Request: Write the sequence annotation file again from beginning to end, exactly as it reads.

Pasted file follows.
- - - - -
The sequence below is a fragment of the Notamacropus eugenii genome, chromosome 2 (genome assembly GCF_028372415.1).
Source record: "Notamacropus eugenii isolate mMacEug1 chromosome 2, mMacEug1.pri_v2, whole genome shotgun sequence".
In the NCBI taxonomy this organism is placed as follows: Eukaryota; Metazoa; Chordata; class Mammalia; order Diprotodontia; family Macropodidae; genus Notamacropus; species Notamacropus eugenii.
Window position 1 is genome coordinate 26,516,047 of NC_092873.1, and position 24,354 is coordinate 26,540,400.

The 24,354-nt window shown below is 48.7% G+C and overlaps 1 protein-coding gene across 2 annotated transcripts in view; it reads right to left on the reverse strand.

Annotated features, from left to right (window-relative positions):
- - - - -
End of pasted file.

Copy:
The sequence below is a fragment of the Notamacropus eugenii genome, chromosome 2 (genome assembly GCF_028372415.1).
Source record: "Notamacropus eugenii isolate mMacEug1 chromosome 2, mMacEug1.pri_v2, whole genome shotgun sequence".
In the NCBI taxonomy this organism is placed as follows: Eukaryota; Metazoa; Chordata; class Mammalia; order Diprotodontia; family Macropodidae; genus Notamacropus; species Notamacropus eugenii.
Window position 1 is genome coordinate 26,516,047 of NC_092873.1, and position 24,354 is coordinate 26,540,400.

The 24,354-nt window shown below is 48.7% G+C and overlaps 1 protein-coding gene across 2 annotated transcripts in view; it reads right to left on the reverse strand.

Annotated features, from left to right (window-relative positions):